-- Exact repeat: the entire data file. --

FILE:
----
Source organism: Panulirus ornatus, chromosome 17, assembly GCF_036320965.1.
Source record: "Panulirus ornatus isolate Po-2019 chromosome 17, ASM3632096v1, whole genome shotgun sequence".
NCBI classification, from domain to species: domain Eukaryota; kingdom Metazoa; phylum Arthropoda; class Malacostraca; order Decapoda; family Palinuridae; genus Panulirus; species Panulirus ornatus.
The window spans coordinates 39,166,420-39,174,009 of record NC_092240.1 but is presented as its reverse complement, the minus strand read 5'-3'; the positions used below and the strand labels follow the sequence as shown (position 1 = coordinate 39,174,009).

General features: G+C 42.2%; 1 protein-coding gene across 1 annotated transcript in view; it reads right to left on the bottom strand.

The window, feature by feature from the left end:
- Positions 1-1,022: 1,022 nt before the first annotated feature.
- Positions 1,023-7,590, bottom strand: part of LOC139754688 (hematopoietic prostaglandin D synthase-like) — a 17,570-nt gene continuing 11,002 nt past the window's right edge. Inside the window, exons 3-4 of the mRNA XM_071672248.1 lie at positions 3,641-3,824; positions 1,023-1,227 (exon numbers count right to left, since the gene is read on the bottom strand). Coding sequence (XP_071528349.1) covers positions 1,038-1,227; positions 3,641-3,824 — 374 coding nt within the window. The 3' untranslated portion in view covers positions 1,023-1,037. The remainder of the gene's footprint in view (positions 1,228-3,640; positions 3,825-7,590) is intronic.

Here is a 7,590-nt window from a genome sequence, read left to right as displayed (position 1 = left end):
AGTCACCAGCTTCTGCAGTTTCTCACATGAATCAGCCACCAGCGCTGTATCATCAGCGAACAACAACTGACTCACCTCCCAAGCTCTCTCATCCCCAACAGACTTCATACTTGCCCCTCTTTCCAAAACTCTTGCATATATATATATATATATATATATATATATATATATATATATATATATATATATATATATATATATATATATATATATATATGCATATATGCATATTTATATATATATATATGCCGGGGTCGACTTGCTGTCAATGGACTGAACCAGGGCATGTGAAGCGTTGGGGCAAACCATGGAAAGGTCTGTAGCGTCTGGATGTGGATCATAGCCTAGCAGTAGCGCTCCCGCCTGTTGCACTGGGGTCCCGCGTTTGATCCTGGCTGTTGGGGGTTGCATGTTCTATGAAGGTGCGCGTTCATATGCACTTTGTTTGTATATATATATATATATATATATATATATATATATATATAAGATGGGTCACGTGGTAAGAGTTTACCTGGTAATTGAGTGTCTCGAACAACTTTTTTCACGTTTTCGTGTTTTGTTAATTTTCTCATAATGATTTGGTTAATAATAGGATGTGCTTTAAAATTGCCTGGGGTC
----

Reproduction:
Source organism: Panulirus ornatus, chromosome 17, assembly GCF_036320965.1.
Source record: "Panulirus ornatus isolate Po-2019 chromosome 17, ASM3632096v1, whole genome shotgun sequence".
NCBI classification, from domain to species: domain Eukaryota; kingdom Metazoa; phylum Arthropoda; class Malacostraca; order Decapoda; family Palinuridae; genus Panulirus; species Panulirus ornatus.
The window spans coordinates 39,166,420-39,174,009 of record NC_092240.1 but is presented as its reverse complement, the minus strand read 5'-3'; the positions used below and the strand labels follow the sequence as shown (position 1 = coordinate 39,174,009).

General features: G+C 42.2%; 1 protein-coding gene across 1 annotated transcript in view; it reads right to left on the bottom strand.

The window, feature by feature from the left end:
- Positions 1-1,022: 1,022 nt before the first annotated feature.
- Positions 1,023-7,590, bottom strand: part of LOC139754688 (hematopoietic prostaglandin D synthase-like) — a 17,570-nt gene continuing 11,002 nt past the window's right edge. Inside the window, exons 3-4 of the mRNA XM_071672248.1 lie at positions 3,641-3,824; positions 1,023-1,227 (exon numbers count right to left, since the gene is read on the bottom strand). Coding sequence (XP_071528349.1) covers positions 1,038-1,227; positions 3,641-3,824 — 374 coding nt within the window. The 3' untranslated portion in view covers positions 1,023-1,037. The remainder of the gene's footprint in view (positions 1,228-3,640; positions 3,825-7,590) is intronic.

Here is a 7,590-nt window from a genome sequence, read left to right as displayed (position 1 = left end):
AGTCACCAGCTTCTGCAGTTTCTCACATGAATCAGCCACCAGCGCTGTATCATCAGCGAACAACAACTGACTCACCTCCCAAGCTCTCTCATCCCCAACAGACTTCATACTTGCCCCTCTTTCCAAAACTCTTGCATATATATATATATATATATATATATATATATATATATATATATATATATATATATATATATATATATATATATATATATATGCATATATGCATATTTATATATATATATATGCCGGGGTCGACTTGCTGTCAATGGACTGAACCAGGGCATGTGAAGCGTTGGGGCAAACCATGGAAAGGTCTGTAGCGTCTGGATGTGGATCATAGCCTAGCAGTAGCGCTCCCGCCTGTTGCACTGGGGTCCCGCGTTTGATCCTGGCTGTTGGGGGTTGCATGTTCTATGAAGGTGCGCGTTCATATGCACTTTGTTTGTATATATATATATATATATATATATATATATATATATATAAGATGGGTCACGTGGTAAGAGTTTACCTGGTAATTGAGTGTCTCGAACAACTTTTTTCACGTTTTCGTGTTTTGTTAATTTTCTCATAATGATTTGGTTAATAATAGGATGTGCTTTAAAATTGCCTGGGGTC